It’s been a couple weeks since the election and I’ve had some time to think about it. I am not worried that the American voters made a big mistake. It’s great that a black man can be elected President in America. It does not, however, come close to making up for the great national sin of slavery, does it? Martin Luther King exclaimed that he dreamed of an America where a man could be judged for the content of his character and not the color of his skin. But it looks like most black people voted for Obama because he’s black, not because of what he believes. No, this does not bother me a whole lot by its own merit. It may be a good thing that 12% of the American population woke up and for the first time felt like they belonged to an America where anything really is possible. That is great.
It is pretty sad that a significant segment of the American population has struggled to identifying with their country for so many generations. I wonder, though, if people are any more proud of America than they were before. If people are proud of America for seeing past race, America could justifiably be proud for surprising the world again. But as far as I can tell, people are more proud of Obama than they are for America.
This actually reduces what this election was all about to something less than it otherwise could have been. This election was not about the deficit, global warming, or the neo-cons. It was about a vote people could make to feel better about themselves. Obama offered people that chance. The Republicans got exactly what they deserved for betraying small-government, fiscally-conservative, sound-money and non-interventionist foreign policy principles. They also underestimated how badly people want to believe in something. This election was about feelings not reasoning - Pathos not Logos.
The campaign season started out all right. In fact, there were a few times when I thought it would begin to take off and really become something. It never did. It was not a campaign at all. In most cases, we were subjected to nothing more Barack Obama’s personal history, two years of reality television very well produced and edited. In fact, once Barack Obama convinced America that his story was their story, there was only one way for the election to end. America loves a winner.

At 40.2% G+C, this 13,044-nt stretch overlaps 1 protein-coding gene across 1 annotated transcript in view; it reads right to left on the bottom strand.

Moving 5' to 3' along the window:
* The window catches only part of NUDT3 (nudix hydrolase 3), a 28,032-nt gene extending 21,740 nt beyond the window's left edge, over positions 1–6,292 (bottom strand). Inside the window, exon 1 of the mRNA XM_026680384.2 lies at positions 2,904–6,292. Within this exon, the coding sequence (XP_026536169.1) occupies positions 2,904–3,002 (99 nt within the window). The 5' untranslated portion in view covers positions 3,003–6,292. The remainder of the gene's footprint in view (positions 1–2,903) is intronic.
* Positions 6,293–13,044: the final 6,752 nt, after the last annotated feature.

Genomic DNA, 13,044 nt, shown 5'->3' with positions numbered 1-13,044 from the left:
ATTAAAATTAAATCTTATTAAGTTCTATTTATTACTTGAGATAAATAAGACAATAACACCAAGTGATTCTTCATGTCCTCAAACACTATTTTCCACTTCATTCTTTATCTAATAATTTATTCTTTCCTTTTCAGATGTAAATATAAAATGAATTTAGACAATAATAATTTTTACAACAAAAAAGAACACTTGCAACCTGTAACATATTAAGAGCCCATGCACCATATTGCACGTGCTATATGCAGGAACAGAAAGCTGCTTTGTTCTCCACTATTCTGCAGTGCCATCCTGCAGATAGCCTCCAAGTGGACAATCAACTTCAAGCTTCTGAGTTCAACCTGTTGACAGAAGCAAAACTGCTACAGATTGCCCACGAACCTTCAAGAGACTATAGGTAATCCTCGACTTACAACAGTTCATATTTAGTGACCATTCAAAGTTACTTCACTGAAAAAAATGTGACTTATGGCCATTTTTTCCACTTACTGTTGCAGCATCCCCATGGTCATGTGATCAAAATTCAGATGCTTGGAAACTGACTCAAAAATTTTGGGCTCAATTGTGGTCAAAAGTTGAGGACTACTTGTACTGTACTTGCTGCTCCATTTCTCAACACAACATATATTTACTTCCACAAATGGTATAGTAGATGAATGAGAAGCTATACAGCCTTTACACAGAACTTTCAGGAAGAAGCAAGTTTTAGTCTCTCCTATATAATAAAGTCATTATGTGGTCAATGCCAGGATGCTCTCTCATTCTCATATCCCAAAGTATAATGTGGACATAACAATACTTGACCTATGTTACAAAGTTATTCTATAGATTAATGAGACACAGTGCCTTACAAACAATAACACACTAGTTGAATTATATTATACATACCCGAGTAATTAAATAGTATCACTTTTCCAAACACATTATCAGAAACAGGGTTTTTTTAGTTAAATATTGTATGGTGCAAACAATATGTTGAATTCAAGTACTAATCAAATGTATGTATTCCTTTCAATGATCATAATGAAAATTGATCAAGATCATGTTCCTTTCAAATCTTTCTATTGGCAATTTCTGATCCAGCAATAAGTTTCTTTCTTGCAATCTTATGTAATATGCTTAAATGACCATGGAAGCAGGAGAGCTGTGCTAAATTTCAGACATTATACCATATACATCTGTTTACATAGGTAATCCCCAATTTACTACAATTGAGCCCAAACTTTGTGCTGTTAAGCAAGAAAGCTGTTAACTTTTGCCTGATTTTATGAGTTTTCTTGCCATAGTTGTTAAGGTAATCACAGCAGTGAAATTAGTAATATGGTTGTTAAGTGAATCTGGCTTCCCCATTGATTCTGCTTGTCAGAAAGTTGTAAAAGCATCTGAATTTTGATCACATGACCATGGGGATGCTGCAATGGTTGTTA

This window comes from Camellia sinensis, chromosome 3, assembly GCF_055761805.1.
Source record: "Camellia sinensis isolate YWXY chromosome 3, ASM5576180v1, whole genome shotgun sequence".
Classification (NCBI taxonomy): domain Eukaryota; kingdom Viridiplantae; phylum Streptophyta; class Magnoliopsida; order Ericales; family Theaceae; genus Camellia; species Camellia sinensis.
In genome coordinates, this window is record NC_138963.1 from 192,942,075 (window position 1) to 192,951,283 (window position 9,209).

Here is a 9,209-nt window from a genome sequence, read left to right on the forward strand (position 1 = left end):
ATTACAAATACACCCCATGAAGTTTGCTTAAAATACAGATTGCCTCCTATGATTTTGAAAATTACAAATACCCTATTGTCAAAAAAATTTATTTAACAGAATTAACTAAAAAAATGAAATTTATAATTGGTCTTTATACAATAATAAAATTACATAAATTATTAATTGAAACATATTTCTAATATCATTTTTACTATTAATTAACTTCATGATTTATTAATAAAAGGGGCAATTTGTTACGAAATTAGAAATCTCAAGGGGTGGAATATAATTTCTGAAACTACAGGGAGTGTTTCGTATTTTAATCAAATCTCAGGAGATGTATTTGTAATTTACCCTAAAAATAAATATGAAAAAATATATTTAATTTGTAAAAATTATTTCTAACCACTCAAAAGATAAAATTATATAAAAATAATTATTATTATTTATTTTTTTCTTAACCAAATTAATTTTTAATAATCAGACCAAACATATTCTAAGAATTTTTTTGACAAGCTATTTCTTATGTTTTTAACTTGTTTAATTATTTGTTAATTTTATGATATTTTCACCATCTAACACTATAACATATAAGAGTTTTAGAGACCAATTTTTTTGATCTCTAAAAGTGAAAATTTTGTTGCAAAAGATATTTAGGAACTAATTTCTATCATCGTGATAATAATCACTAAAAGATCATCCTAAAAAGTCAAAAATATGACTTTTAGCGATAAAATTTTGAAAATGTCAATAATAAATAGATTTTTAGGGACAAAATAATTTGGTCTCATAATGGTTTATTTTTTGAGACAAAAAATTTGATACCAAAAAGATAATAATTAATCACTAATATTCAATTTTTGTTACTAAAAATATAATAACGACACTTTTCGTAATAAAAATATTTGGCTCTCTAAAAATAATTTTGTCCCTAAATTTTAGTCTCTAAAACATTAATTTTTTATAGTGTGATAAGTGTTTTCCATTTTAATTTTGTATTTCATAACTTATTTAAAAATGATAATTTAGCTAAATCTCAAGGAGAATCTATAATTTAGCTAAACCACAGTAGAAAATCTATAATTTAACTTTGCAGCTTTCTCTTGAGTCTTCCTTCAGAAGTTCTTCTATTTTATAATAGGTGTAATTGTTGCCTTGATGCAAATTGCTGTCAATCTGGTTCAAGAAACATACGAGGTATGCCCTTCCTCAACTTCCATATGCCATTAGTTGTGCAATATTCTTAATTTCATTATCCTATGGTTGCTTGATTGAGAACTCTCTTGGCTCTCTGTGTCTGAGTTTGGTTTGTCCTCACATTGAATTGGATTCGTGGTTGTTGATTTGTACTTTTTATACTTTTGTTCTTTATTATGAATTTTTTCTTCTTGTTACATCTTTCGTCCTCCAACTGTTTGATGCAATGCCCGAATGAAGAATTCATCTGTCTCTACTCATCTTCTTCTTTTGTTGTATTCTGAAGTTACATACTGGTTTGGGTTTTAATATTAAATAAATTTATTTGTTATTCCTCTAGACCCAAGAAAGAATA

Many in the media and even political pundits have compared the Obamas to the Kennedys. I sincerely struggle to even understand what that is supposed to mean. Race still matters in America just like religion still matters. I was beside myself when people would claim Barack Obama was a Muslim as if that were a bad thing. The Obama campaign made it even worse by denying he was a Muslim, as if being a Muslim were a bad thing. Being very touchy on the subject of race, segments of the public turned to religion – a religion that has been rather unpopular in America since the terrorist attacks in September 2001. Anyway, the things that make us different actually tend to make us a stronger society.
People who claim the Obama Whitehouse is the next Kennedy Whitehouse seem to be grasping at romance and nostalgia. These are people who have always wanted to believe that a dynamic leader could take us toward better, more enlightened government. These people are crazy hungry for something that seems to be missing from their lives. They seem to be living their fantasies vicariously through Obama’s life. It is human nature to want to be part of something greater than oneself. The fervor felt by many, however, tends to drive people to do stupid things like burning books or drinking kool-aid.
This election was not about something transcendent like civil-rights, it was a synthetic election. The power of America’s mass media and the entertainment image-making machine harnessed itself to a candidate for national office. Barack became the feel-good brand. He would magically repair America’s damaged worldwide reputation and fix our economy. Seriously, the Obama brand has the depth and staying power of a catchy pop tune. Very much like Dr Pepper, all sugar and caffeine rush but zero nutritional value. You’ll feel better for drinking it but you’re not getting any healthier.
I don’t think Barack Obama was any worse in this aspect than John McCain. Neither campaign had enough substance to support a feather, let alone the lead weight of the economic crisis or world-wide terrorism.
Modern politics is about the manipulation of the people’s emotions. We were barraged by fear, hope, anger and envy. Each campaign founded themselves on these emotions. They used words, images and really compelling but very likely false promises. The Obama Campaign was a masterpiece in manipulation. His was a triumph of style over content. John McCain’s campaign just could not find a big enough line onto which they could latch strong. Certainly, Barack Obama represents the triumph of the cult of personality over substance in American politics. Seriously, anytime people have faith in a man that exceeds their faith in ideas, it’s dangerous. We’re a nation of laws. Ideas should command loyalty. Equality before the law, freedom of speech, a right to own property. These are ideas on which we can hang our hopes. These are the ideas to which we should be loyal.